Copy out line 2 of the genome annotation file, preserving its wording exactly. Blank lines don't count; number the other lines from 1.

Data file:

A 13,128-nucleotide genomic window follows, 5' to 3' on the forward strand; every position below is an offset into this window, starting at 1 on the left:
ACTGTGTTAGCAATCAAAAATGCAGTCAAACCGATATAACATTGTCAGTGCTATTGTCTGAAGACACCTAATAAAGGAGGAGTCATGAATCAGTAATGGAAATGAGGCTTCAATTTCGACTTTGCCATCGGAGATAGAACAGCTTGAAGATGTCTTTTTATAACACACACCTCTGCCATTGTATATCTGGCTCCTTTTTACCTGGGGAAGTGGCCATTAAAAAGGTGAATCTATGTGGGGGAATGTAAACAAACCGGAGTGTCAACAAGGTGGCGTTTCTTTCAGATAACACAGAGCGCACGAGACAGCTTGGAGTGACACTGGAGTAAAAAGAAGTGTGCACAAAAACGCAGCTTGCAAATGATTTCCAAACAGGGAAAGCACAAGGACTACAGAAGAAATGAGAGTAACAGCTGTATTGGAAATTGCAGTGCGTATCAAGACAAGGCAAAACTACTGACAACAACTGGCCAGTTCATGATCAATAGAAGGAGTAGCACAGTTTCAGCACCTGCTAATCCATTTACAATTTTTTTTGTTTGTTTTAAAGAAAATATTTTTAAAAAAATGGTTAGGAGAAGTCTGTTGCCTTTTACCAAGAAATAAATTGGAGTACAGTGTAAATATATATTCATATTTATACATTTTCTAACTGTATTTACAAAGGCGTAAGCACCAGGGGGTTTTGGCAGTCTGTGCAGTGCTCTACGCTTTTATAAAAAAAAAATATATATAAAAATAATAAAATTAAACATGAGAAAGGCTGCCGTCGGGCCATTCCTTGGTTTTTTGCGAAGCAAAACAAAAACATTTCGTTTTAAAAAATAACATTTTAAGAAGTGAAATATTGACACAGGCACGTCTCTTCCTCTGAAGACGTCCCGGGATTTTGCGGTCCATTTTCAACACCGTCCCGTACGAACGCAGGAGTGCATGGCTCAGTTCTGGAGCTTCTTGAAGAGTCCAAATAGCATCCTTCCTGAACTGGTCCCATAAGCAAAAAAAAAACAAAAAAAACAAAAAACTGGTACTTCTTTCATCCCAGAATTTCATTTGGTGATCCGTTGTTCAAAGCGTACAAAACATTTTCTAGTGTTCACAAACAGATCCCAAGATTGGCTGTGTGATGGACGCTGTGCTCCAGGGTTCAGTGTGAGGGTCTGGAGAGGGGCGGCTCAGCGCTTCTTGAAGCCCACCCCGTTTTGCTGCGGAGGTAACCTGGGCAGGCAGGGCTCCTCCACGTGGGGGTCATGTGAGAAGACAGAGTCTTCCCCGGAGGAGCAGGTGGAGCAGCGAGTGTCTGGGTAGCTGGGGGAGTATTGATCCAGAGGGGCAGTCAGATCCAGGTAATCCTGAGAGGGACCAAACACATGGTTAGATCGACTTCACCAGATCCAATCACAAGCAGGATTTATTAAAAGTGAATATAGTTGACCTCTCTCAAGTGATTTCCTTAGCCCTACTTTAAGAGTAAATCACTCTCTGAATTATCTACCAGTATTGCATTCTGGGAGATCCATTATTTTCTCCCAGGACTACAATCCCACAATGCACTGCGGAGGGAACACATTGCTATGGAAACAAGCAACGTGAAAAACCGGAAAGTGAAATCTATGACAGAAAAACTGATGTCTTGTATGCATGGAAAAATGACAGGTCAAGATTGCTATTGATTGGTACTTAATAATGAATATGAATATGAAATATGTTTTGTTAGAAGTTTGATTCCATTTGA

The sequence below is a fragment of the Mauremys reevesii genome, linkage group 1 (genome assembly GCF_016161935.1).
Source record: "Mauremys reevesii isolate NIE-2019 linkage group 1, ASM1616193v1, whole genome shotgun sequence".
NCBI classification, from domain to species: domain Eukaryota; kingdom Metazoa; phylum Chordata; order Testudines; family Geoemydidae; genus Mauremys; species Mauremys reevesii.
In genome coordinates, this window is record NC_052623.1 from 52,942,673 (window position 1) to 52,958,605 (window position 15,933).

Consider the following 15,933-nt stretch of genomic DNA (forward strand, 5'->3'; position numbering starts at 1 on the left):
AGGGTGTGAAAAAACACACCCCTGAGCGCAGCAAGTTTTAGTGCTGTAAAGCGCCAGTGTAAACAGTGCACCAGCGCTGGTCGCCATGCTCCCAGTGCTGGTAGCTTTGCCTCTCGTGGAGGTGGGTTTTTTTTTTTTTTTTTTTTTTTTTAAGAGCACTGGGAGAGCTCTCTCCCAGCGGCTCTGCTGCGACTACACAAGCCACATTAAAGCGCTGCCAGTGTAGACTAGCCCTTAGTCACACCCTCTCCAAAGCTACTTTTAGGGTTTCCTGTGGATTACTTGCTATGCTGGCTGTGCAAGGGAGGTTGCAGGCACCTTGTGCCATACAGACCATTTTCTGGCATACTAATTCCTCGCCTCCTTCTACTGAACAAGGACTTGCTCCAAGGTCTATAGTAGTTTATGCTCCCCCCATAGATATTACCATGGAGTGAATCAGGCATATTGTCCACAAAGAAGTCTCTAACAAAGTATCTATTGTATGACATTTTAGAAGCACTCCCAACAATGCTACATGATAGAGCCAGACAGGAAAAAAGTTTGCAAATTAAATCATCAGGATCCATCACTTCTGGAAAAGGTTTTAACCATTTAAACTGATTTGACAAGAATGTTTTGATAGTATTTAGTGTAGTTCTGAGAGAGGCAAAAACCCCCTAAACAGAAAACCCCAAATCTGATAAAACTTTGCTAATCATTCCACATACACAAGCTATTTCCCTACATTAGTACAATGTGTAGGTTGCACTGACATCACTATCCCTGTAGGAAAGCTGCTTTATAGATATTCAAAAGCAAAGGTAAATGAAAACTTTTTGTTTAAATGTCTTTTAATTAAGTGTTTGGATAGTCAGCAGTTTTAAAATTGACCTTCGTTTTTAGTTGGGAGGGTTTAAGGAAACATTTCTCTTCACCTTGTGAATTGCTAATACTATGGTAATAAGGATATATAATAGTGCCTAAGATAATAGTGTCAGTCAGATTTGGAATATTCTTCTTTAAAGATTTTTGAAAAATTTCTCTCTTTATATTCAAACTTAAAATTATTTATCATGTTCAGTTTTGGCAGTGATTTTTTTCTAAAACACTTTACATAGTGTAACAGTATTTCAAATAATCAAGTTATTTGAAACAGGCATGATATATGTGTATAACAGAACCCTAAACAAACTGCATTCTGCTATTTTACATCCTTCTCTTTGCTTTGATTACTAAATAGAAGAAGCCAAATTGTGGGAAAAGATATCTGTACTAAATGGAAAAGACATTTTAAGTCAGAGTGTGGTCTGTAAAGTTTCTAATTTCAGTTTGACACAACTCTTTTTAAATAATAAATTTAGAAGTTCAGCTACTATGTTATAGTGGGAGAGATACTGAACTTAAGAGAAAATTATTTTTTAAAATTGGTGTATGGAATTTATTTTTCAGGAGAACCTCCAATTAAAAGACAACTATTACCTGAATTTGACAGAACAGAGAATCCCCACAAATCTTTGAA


ACTGTGTTAGCAATCAAAAATGCAGTCAAACCGATATAACATTGTCAGTGCTATTGTCTGAAGACACCTAATAAAGGAGGAGTCATGAATCAGTAATGGAAATGAGGCTTCAATTTCGACTTTGCCATCGGAGATAGAACAGCTTGAAGATGTCTTTTTATAACACACACCTCTGCCATTGTATATCTGGCTCCTTTTTACCTGGGGAAGTGGCCATTAAAAAGGTGAATCTATGTGGGGGAATGTAAACAAACCGGAGTGTCAACAAGGTGGCGTTTCTTTCAGATAACACAGAGCGCACGAGACAGCTTGGAGTGACACTGGAGTAAAAAGAAGTGTGCACAAAAACGCAGCTTGCAAATGATTTCCAAACAGGGAAAGCACAAGGACTACAGAAGAAATGAGAGTAACAGCTGTATTGGAAATTGCAGTGCGTATCAAGACAAGGCAAAACTACTGACAACAACTGGCCAGTTCATGATCAATAGAAGGAGTAGCACAGTTTCAGCACCTGCTAATCCATTTACAATTTTTTTTGTTTGTTTTAAAGAAAATATTTTTAAAAAAATGGTTAGGAGAAGTCTGTTGCCTTTTACCAAGAAATAAATTGGAGTACAGTGTAAATATATATTCATATTTATACATTTTCTAACTGTATTTACAAAGGCGTAAGCACCAGGGGGTTTTGGCAGTCTGTGCAGTGCTCTACGCTTTTATAAAAAAAAAATATATATAAAAATAATAAAATTAAACATGAGAAAGGCTGCCGTCGGGCCATTCCTTGGTTTTTTGCGAAGCAAAACAAAAACATTTCGTTTTAAAAAATAACATTTTAAGAAGTGAAATATTGACACAGGCACGTCTCTTCCTCTGAAGACGTCCCGGGATTTTGCGGTCCATTTTCAACACCGTCCCGTACGAACGCAGGAGTGCATGGCTCAGTTCTGGAGCTTCTTGAAGAGTCCAAATAGCATCCTTCCTGAACTGGTCCCATAAGCAAAAAAAAAACAAAAAAAACAAAAAACTGGTACTTCTTTCATCCCAGAATTTCATTTGGTGATCCGTTGTTCAAAGCGTACAAAACATTTTCTAGTGTTCACAAACAGATCCCAAGATTGGCTGTGTGATGGACGCTGTGCTCCAGGGTTCAGTGTGAGGGTCTGGAGAGGGGCGGCTCAGCGCTTCTTGAAGCCCACCCCGTTTTGCTGCGGAGGTAACCTGGGCAGGCAGGGCTCCTCCACGTGGGGGTCATGTGAGAAGACAGAGTCTTCCCCGGAGGAGCAGGTGGAGCAGCGAGTGTCTGGGTAGCTGGGGGAGTATTGATCCAGAGGGGCAGTCAGATCCAGGTAATCCTGAGAGGGACCAAACACATGGTTAGATCGACTTCACCAGATCCAATCACAAGCAGGATTTATTAAAAGTGAATATAGTTGACCTCTCTCAAGTGATTTCCTTAGCCCTACTTTAAGAGTAAATCACTCTCTGAATTATCTACCAGTATTGCATTCTGGGAGATCCATTATTTTCTCCCAGGACTACAATCCCACAATGCACTGCGGAGGGAACACATTGCTATGGAAACAAGCAACGTGAAAAACCGGAAAGTGAAATCTATGACAGAAAAACTGATGTCTTGTATGCATGGAAAAATGACAGGTCAAGATTGCTATTGATTGGTACTTAATAATGAATATGAATATGAAATATGTTTTGTTAGAAGTTTGATTCCATTTGA